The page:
Botany

How Selective Logging Increases Plant Diversity in a Forest



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Once a person realizes that plant diversity drops as a forest matures, it becomes easier to understand how selective logging can alleviate the problem and lead to increased plant diversity. Much of this has to do with how selective logging is conducted and what happens as a result.

Selective logging overview

Selective logging is the forest harvest practice of removing only certain trees in a forest, while leaving others there. Sometimes this means that the forest is thinned out, allowing the trees that are remaining to become larger than they would if they remained in a cramped state. Other times, selective logging might be to select certain trees that are good-sized, while not removing the small trees or those that are fully mature and producing seeds. In either case, only certain trees are removed, leaving the others to continue growing.

Causes of diversity decline

Though there is more than one reason that the diversity in a forest declines as it gets older, a common and major cause of the reduction in the number of plant species the forest supports results from the amount of sunlight that is received on the forest floor. As trees grow larger, they tend to shade out the ground. Plants that normally require large amounts of sunlight can no longer grow if the shade becomes too dense. This can greatly reduce the number of plant species found, and the problem gets worse as the trees continue to get larger. Eventually, only shade-loving plants, like ferns and some grasses, are in evidence.

Additionally, as the trees grow larger, they also normally drop more leaves or needles yearly. At first, the leaf litter is small enough that it normally decomposes from one year to the next. However, as the trees become larger and the amount of yearly leaf litter grows, it tends to build up, layer upon layer, making it more difficult for seeds to reach the soil and germinate.

Opening the forest

In the process of removing trees selectively, two things often occur. First, though care is usually taken not to cause more damage than necessary, the falling of the timber and necessary action to remove it usually disturbs the leaf litter, creating patches of bare soil here and there where the leaves and needles have been moved. Because of this, seeds that didn't previously have a chance to work through the dense vegetative mat are suddenly able to reach the ground, where they can germinate and take root.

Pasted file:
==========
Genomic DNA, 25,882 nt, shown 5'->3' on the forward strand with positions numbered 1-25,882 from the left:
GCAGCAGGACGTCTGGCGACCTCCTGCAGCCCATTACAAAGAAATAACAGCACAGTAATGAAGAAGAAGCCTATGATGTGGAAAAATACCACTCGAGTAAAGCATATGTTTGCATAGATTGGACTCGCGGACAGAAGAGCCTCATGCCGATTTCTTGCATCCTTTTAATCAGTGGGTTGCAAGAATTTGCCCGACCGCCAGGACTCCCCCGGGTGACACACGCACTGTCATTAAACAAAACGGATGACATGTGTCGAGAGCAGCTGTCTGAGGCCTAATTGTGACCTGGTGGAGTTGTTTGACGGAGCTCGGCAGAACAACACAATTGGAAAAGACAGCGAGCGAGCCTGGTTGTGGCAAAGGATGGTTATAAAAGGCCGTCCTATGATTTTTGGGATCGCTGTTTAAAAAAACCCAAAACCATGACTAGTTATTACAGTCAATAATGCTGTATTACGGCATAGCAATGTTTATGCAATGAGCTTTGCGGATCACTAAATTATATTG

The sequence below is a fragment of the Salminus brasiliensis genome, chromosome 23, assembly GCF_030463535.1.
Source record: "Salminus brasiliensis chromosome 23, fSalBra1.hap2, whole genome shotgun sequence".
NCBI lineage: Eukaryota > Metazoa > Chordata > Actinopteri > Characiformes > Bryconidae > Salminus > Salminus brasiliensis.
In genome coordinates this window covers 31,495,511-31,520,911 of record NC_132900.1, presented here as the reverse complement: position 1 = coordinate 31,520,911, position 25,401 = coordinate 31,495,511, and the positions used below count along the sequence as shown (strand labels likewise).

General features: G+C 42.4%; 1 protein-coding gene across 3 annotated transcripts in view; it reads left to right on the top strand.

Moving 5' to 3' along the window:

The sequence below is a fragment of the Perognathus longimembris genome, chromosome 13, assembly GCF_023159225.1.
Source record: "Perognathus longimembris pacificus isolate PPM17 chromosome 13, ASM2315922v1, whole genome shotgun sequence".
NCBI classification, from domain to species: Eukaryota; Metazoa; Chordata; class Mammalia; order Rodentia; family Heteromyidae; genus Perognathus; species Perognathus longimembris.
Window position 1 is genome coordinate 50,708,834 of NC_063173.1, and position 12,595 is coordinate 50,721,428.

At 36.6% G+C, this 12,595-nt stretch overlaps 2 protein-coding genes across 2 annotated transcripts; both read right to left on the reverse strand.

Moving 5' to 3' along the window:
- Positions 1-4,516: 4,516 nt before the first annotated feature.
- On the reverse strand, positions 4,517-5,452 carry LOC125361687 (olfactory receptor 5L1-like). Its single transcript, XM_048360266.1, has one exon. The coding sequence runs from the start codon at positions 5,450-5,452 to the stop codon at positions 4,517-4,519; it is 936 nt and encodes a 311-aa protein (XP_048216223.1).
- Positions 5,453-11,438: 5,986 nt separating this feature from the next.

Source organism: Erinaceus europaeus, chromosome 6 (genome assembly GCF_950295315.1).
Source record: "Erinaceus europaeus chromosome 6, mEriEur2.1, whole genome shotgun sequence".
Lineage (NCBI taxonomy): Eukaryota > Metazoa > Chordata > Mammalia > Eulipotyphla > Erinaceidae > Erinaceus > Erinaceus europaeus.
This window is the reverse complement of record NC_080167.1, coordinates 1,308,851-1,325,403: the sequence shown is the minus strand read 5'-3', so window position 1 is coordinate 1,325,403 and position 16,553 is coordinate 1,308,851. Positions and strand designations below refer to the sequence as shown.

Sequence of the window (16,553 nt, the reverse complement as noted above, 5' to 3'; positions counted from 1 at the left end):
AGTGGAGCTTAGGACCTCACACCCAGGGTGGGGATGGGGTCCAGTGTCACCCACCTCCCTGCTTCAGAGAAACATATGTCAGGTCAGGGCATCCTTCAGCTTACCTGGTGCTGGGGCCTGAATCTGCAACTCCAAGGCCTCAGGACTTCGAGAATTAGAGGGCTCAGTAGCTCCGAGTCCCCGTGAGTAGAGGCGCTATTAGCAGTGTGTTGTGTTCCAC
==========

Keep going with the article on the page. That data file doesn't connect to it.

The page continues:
As importantly, the removal of select trees creates openings in the forest canopy. This means that more sunlight is able to reach the forest floor. Plants that are tolerant of limited shady conditions are able to grow and flourish again. This is seen in tropical forests at an accelerated rate, when a tree falls because of rot or decay. Within a short time, the forest often takes advantage of the additional light, and plants that need the sunlight have a chance to dominate, at least in a small area.

A combination of the increased ability for a wide range of plant species to germinate and grow, along with the increase in sunlight, means that the number of species that can and usually will grow, increases. Plant diversity climbs greatly in a relatively short amount of time.

As related by a retired silvaculturist for the U.S. Forest Service, named Steve, selective logging is a method of choice in many forests, primarily because there is less maintenance involved in replanting and clean-up. Though there are some people who are opposed to this harvest method, selective logging can save the forest service money and time. At the same time, he acknowledged that, within a couple years of selective logging a given forest, the number of plant species that began growing increased enormously.

Selective logging is a good method that attempts to balance harvest with growth. In the process, it opens the forest up to sunlight and disturbs the forest floor so that a greater number and variety of plants can grow. This is good all the way around, and more people are becoming aware of it.

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ARTICLE SOURCES AND CITATIONS
  • InfoBoxCallToAction ActionArrowhttp://www.foresthistory.org/ASPNET/Policy/Forest_Management/Clearcutting/1930_selective.aspx
  • InfoBoxCallToAction ActionArrowhttp://warnercnr.colostate.edu/~dan/papers/FEM_218_2005Amanda.pdf